Trump Defends Walking Back On Basic Gun Control Measures While Claiming, ‘Not Much Political Support’

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The Trump administration is rolling out a newly outlined school safety plan on Monday, which critics immediately noticed is devoid of those gun control measures the president mentioned in the wake of the Florida school shooting. While Trump had initially advocated for simple, common sense reform such as universal background checks and raising the purchase age to 21, a subsequent meeting with the NRA had him changing his tune.

“I had a great meeting tonight with [Trump and Pence],” tweeted Chris Cox, executive director of the NRA on March 1. “We all want safe schools, mental health reform and to keep guns away from dangerous people. POTUS & VPOTUS support the Second Amendment, support strong due process and don’t want gun control.” Just an hour later, Trump echoed Cox’s sentiments in his own tweet: “Good (Great) meeting in the Oval Office tonight with the NRA!”

Without any evidence that he actually plans to move forward with it, the president tweeted that “strong improvement and strengthening of background checks will be fully backed by White House.” Echoing Education Secretary Betsy DeVos on the Today show earlier Monday, he added that he was “watching court cases and rulings before acting” on raising the age limit.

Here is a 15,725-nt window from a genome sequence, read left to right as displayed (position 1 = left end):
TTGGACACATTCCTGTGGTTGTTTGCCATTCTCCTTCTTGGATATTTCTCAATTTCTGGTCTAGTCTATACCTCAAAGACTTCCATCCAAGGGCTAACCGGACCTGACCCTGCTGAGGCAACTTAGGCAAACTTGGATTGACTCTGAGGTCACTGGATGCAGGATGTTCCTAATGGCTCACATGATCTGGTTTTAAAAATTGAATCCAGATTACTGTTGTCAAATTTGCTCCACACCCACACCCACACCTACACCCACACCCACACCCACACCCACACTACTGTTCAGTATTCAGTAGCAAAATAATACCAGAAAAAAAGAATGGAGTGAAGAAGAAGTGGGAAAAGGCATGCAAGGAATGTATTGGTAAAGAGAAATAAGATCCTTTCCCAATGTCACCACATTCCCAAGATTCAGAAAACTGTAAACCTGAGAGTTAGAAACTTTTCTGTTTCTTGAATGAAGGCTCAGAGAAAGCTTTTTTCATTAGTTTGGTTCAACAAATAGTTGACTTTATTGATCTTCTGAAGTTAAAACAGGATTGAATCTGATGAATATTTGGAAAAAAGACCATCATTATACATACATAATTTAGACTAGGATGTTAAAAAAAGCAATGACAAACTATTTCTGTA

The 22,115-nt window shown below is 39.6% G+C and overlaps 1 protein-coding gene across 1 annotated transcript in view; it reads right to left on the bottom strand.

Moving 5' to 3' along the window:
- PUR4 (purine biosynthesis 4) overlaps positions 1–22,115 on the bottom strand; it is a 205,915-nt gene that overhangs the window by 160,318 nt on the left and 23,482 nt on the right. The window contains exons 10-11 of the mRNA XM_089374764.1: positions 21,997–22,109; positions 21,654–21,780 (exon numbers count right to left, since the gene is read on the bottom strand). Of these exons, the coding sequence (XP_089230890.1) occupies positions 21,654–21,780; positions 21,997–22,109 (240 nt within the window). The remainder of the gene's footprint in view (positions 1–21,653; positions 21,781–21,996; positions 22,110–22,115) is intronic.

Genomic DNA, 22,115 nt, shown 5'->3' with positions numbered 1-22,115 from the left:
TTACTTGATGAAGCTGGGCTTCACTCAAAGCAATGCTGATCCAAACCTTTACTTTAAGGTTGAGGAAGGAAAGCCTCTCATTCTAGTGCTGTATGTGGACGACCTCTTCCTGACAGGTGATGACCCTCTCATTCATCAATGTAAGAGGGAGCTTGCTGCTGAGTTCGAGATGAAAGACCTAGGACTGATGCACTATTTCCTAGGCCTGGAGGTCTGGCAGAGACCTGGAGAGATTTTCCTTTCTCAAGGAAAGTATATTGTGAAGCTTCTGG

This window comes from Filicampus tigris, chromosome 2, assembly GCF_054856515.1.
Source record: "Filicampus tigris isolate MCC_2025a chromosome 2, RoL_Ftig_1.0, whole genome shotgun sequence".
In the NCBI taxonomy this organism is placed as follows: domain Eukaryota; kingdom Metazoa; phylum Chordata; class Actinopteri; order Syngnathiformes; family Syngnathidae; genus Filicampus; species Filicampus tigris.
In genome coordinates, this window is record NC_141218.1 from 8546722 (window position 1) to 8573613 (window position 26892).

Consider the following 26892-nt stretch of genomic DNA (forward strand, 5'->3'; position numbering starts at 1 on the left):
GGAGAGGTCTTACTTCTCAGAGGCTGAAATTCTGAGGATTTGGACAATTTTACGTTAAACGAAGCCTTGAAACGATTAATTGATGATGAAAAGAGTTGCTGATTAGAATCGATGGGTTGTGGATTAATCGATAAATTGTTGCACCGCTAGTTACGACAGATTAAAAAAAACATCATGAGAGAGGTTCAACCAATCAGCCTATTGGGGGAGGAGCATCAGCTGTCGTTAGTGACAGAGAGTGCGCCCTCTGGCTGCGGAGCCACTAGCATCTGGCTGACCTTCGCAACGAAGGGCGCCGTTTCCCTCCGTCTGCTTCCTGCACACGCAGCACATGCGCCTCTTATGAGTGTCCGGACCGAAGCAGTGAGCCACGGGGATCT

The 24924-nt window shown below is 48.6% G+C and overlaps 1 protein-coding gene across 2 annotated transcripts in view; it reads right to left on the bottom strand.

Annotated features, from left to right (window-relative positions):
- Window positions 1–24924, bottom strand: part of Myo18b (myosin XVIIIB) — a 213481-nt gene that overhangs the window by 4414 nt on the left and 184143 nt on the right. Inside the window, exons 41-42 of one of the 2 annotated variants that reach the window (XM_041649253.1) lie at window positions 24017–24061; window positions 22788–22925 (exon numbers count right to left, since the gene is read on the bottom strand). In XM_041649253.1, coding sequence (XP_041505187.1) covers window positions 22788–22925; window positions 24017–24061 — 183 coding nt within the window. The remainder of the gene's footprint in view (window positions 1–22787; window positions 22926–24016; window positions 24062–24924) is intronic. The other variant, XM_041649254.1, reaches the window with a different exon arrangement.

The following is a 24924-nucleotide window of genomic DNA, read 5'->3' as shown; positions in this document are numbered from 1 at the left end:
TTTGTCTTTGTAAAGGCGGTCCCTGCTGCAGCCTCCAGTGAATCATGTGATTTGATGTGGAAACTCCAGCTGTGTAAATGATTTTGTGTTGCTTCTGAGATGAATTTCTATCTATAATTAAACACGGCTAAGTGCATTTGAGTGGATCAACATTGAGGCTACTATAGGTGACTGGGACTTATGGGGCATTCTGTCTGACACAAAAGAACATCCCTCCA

“Things are moving rapidly on this, but not much political support (to put it mildly),” he also erroneously claimed.

An hour later, Trump resumed tweeting — no doubt enjoying some well-earned executive time — repeating his questionable claims that gun free zones in schools act as an “open invitation” to those looking to do harm.

So far, neither Trump nor DeVos have provided an explanation as to how a teacher conceal-carrying a small handgun could possibly be a match for an 18-year-old student who legally obtained a semi-automatic assault rifle, so we’ll have to assume that’s just one of those kinks DeVos plans on working out.